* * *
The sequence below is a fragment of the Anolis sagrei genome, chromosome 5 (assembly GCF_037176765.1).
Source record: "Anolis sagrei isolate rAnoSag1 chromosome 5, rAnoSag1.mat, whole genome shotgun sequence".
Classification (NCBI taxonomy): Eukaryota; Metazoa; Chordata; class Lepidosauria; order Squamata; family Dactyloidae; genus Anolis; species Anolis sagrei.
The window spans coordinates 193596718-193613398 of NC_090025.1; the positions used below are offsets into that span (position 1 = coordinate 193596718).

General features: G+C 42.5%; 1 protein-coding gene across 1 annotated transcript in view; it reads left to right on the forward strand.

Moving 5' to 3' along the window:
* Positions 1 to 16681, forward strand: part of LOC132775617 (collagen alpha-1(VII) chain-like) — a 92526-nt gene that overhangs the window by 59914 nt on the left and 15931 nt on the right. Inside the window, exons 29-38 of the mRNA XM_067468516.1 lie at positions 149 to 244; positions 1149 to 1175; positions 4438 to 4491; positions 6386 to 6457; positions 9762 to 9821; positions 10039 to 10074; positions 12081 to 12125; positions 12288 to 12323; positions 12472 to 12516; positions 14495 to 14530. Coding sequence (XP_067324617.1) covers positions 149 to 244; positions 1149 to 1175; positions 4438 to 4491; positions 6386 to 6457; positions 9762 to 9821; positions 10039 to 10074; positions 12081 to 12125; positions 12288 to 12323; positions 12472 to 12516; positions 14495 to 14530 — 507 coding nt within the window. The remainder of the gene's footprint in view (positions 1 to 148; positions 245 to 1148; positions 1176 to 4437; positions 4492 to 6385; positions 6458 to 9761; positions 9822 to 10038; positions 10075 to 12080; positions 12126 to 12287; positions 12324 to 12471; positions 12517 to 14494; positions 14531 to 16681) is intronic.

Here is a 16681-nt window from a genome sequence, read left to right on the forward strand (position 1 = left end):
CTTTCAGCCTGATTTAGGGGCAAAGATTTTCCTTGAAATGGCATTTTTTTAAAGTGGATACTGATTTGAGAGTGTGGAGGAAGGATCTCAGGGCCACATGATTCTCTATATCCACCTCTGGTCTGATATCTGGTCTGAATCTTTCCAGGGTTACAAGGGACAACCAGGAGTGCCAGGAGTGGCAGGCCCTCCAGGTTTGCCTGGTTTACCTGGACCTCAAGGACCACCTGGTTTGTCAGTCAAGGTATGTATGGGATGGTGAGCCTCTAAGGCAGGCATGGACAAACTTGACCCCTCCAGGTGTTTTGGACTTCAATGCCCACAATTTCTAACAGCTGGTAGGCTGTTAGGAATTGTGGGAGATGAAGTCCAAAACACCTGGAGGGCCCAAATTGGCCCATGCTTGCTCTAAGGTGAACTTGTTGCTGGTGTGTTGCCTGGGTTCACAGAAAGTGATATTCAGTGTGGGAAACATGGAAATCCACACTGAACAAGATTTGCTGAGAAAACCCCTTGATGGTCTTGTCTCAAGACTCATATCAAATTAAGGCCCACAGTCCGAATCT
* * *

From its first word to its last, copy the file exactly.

The sequence below is a fragment of the Anolis sagrei genome, chromosome 5 (assembly GCF_037176765.1).
Source record: "Anolis sagrei isolate rAnoSag1 chromosome 5, rAnoSag1.mat, whole genome shotgun sequence".
Classification (NCBI taxonomy): Eukaryota; Metazoa; Chordata; class Lepidosauria; order Squamata; family Dactyloidae; genus Anolis; species Anolis sagrei.
The window spans coordinates 193596718-193613398 of NC_090025.1; the positions used below are offsets into that span (position 1 = coordinate 193596718).

General features: G+C 42.5%; 1 protein-coding gene across 1 annotated transcript in view; it reads left to right on the forward strand.

Moving 5' to 3' along the window:
* Positions 1 to 16681, forward strand: part of LOC132775617 (collagen alpha-1(VII) chain-like) — a 92526-nt gene that overhangs the window by 59914 nt on the left and 15931 nt on the right. Inside the window, exons 29-38 of the mRNA XM_067468516.1 lie at positions 149 to 244; positions 1149 to 1175; positions 4438 to 4491; positions 6386 to 6457; positions 9762 to 9821; positions 10039 to 10074; positions 12081 to 12125; positions 12288 to 12323; positions 12472 to 12516; positions 14495 to 14530. Coding sequence (XP_067324617.1) covers positions 149 to 244; positions 1149 to 1175; positions 4438 to 4491; positions 6386 to 6457; positions 9762 to 9821; positions 10039 to 10074; positions 12081 to 12125; positions 12288 to 12323; positions 12472 to 12516; positions 14495 to 14530 — 507 coding nt within the window. The remainder of the gene's footprint in view (positions 1 to 148; positions 245 to 1148; positions 1176 to 4437; positions 4492 to 6385; positions 6458 to 9761; positions 9822 to 10038; positions 10075 to 12080; positions 12126 to 12287; positions 12324 to 12471; positions 12517 to 14494; positions 14531 to 16681) is intronic.

Here is a 16681-nt window from a genome sequence, read left to right on the forward strand (position 1 = left end):
CTTTCAGCCTGATTTAGGGGCAAAGATTTTCCTTGAAATGGCATTTTTTTAAAGTGGATACTGATTTGAGAGTGTGGAGGAAGGATCTCAGGGCCACATGATTCTCTATATCCACCTCTGGTCTGATATCTGGTCTGAATCTTTCCAGGGTTACAAGGGACAACCAGGAGTGCCAGGAGTGGCAGGCCCTCCAGGTTTGCCTGGTTTACCTGGACCTCAAGGACCACCTGGTTTGTCAGTCAAGGTATGTATGGGATGGTGAGCCTCTAAGGCAGGCATGGACAAACTTGACCCCTCCAGGTGTTTTGGACTTCAATGCCCACAATTTCTAACAGCTGGTAGGCTGTTAGGAATTGTGGGAGATGAAGTCCAAAACACCTGGAGGGCCCAAATTGGCCCATGCTTGCTCTAAGGTGAACTTGTTGCTGGTGTGTTGCCTGGGTTCACAGAAAGTGATATTCAGTGTGGGAAACATGGAAATCCACACTGAACAAGATTTGCTGAGAAAACCCCTTGATGGTCTTGTCTCAAGACTCATATCAAATTAAGGCCCACAGTCCGAATCT